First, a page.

according to a report from the American Academy of Pediatrics and the Children’s Hospital Association.
The cumulative number of pediatric cases reported up to that date was 442,785, or 9.3% of the total COVID-19 case load of more than 4.76 million among all ages. There have been only 92 pediatric deaths, however, which works out to just 0.06% of the 154,279 reported for all ages, the AAP and the CHA said Aug. 24 in.
Child hospitalizations also were on the low side, representing 1.7% (4,062) of the cumulative total of 234,810 admissions among all ages as of Aug. 20, based on data from 21 states and New York City.
Nationally, the cumulative number of reported child cases is now up to 583 per 100,000 children, and that figure covers 49 states, Washington, D.C., Guam, New York City, and Puerto Rico.
There is some disagreement among the states, though, about the definition of “child.” Most states use an age range of 0-17, 0-18, or 0-19, but Florida and Utah go with a range of 0-14 years while South Carolina and Tennessee consider humans aged 0-20 years to be children. Other data limitations involve Texas, which has reported age distribution for only 8% of all cases, and New York, which is not reporting the age distribution of statewide cases, the AAP/CHA report noted.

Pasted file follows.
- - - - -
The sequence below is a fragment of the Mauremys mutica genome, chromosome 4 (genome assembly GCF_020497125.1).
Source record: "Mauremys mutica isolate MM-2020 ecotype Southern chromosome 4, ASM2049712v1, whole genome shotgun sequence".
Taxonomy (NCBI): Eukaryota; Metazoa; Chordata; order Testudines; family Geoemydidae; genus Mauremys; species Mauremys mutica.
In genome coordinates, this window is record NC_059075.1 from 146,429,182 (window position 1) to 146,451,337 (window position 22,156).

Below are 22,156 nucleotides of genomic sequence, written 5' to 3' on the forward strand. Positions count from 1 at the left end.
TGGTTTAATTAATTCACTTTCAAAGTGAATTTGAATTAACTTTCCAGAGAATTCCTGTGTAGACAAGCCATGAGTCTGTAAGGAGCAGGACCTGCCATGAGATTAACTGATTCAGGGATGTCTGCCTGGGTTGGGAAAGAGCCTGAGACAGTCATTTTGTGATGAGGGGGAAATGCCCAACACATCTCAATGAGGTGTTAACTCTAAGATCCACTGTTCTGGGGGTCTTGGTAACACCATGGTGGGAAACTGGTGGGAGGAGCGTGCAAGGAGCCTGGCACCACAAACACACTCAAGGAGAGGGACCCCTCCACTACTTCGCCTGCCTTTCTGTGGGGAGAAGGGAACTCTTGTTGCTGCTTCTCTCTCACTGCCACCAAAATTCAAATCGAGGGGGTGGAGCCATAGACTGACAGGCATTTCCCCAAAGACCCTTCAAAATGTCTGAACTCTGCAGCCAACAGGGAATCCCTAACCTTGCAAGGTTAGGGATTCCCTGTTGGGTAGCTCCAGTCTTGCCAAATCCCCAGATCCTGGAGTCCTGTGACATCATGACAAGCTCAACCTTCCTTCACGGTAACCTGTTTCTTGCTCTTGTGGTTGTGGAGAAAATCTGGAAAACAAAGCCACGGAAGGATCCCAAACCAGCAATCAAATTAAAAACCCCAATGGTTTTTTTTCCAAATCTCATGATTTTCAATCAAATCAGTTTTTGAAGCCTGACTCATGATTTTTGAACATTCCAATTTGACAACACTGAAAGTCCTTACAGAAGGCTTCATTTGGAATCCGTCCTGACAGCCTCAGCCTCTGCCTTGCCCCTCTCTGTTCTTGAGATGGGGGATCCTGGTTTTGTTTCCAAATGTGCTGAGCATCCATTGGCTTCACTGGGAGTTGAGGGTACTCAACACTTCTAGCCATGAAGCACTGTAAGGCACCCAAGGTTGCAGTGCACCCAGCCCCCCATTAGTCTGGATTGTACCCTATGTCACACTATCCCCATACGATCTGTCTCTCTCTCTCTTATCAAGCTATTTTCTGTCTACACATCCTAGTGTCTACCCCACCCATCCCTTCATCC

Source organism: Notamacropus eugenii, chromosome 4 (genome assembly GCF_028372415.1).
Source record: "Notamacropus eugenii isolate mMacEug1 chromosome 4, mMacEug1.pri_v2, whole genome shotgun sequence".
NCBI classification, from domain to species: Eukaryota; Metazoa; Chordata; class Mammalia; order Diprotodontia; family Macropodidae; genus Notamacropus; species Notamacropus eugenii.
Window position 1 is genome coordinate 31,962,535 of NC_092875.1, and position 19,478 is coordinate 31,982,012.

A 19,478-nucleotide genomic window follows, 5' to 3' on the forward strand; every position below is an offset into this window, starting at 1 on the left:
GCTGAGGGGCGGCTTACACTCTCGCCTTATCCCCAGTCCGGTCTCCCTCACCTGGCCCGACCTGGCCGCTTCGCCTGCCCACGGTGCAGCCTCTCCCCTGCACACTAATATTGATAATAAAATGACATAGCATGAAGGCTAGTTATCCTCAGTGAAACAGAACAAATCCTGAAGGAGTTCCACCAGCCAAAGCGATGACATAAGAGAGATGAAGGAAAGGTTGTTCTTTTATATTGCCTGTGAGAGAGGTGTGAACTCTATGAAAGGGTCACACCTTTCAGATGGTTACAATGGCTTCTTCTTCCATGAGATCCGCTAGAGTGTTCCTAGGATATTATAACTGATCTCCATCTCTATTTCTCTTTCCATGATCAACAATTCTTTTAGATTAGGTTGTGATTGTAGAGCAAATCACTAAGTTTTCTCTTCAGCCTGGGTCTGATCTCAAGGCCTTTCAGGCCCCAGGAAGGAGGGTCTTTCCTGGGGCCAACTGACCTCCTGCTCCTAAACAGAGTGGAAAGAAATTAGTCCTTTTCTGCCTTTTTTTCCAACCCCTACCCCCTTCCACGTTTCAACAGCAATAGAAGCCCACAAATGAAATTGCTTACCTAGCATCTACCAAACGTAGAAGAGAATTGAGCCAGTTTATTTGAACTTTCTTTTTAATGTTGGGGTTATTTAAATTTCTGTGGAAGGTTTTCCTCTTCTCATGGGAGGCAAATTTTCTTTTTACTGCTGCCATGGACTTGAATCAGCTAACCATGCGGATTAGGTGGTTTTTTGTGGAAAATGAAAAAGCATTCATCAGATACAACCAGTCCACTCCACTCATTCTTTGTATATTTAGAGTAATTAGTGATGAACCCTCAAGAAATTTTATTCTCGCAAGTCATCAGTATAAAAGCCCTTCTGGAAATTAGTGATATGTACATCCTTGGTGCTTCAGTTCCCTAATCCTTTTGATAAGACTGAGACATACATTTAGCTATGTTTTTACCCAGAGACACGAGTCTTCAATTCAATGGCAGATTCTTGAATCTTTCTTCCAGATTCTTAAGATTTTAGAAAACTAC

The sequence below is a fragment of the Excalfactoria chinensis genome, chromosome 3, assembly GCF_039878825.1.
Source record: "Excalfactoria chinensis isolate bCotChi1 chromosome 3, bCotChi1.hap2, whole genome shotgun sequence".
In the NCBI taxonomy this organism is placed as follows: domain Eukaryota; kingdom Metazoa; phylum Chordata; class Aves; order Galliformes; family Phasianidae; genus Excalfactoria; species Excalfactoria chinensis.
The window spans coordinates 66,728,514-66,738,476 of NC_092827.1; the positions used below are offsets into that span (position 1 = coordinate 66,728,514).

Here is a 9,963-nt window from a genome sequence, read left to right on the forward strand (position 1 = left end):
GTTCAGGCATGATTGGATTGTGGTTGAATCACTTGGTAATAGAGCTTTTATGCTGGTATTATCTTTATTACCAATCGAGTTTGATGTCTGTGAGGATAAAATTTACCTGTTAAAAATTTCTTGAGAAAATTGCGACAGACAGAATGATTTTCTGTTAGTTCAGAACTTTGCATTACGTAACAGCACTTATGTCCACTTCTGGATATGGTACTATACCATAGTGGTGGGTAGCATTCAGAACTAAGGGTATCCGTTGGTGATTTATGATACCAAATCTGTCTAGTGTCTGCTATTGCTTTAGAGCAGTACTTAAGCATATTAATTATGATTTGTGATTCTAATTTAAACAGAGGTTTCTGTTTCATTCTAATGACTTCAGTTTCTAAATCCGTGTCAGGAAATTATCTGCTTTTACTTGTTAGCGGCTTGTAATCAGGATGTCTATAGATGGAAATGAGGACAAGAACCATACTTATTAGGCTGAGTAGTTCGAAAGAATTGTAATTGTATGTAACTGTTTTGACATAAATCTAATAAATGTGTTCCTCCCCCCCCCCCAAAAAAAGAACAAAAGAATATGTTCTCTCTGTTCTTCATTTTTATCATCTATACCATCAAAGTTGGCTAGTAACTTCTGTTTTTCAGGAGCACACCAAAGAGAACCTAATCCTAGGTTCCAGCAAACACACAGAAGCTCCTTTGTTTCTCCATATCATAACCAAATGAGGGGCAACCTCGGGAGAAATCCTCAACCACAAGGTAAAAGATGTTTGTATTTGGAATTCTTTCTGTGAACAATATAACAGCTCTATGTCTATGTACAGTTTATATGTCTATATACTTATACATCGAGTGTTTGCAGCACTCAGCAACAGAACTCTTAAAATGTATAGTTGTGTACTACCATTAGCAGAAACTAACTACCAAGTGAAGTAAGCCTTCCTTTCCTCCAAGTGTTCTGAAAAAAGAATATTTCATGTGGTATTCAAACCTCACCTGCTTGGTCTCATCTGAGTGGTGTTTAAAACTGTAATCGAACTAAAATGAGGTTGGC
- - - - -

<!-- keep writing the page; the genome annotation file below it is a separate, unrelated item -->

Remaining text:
The definition of child isn’t the only thing that varies between the states. The cumulative case rate for Tennessee, the highest in the country at 1,315 per 100,000 children, is 10 times that of Vermont, which is the lowest at 131 per 100,000, the AAP and CHA said. Vermont reports child COVID-19 cases using an age range of 0-19 years.
The other states with rates over 1,000 cases per 100,000 children are Arizona (1,300), which had the highest rate a week ago; South Carolina (1,214); Louisiana (1,127); Mississippi (1,120); and Nevada (1,068). Those with rates below 200 cases per 100,000 children are Maine (150), New Hampshire (175), and Hawaii (188), according to this week’s report.